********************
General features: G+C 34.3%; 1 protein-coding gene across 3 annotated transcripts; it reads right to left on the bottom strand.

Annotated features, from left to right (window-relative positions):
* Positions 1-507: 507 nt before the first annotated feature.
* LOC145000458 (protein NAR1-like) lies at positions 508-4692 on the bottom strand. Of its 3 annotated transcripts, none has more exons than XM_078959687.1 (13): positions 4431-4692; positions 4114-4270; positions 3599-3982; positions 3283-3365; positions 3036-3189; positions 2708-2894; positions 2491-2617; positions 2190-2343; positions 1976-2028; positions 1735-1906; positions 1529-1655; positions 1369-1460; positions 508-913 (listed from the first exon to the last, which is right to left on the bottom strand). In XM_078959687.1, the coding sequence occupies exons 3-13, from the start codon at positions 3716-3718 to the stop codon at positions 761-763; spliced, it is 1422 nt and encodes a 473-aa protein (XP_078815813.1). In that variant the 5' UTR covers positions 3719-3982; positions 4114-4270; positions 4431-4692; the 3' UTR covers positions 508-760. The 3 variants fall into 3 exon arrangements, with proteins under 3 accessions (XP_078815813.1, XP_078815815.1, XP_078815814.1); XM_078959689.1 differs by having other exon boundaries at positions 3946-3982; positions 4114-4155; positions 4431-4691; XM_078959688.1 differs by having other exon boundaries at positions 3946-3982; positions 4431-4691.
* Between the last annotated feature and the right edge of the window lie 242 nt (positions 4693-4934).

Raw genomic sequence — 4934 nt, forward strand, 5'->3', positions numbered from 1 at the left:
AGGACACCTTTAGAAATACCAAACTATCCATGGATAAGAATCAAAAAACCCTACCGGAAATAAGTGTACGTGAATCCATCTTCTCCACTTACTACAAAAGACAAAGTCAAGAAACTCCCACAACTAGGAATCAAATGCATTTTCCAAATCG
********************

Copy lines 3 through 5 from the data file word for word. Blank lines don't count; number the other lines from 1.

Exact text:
* Positions 1-507: 507 nt before the first annotated feature.
* LOC145000458 (protein NAR1-like) lies at positions 508-4692 on the bottom strand. Of its 3 annotated transcripts, none has more exons than XM_078959687.1 (13): positions 4431-4692; positions 4114-4270; positions 3599-3982; positions 3283-3365; positions 3036-3189; positions 2708-2894; positions 2491-2617; positions 2190-2343; positions 1976-2028; positions 1735-1906; positions 1529-1655; positions 1369-1460; positions 508-913 (listed from the first exon to the last, which is right to left on the bottom strand). In XM_078959687.1, the coding sequence occupies exons 3-13, from the start codon at positions 3716-3718 to the stop codon at positions 761-763; spliced, it is 1422 nt and encodes a 473-aa protein (XP_078815813.1). In that variant the 5' UTR covers positions 3719-3982; positions 4114-4270; positions 4431-4692; the 3' UTR covers positions 508-760. The 3 variants fall into 3 exon arrangements, with proteins under 3 accessions (XP_078815813.1, XP_078815815.1, XP_078815814.1); XM_078959689.1 differs by having other exon boundaries at positions 3946-3982; positions 4114-4155; positions 4431-4691; XM_078959688.1 differs by having other exon boundaries at positions 3946-3982; positions 4431-4691.
* Between the last annotated feature and the right edge of the window lie 242 nt (positions 4693-4934).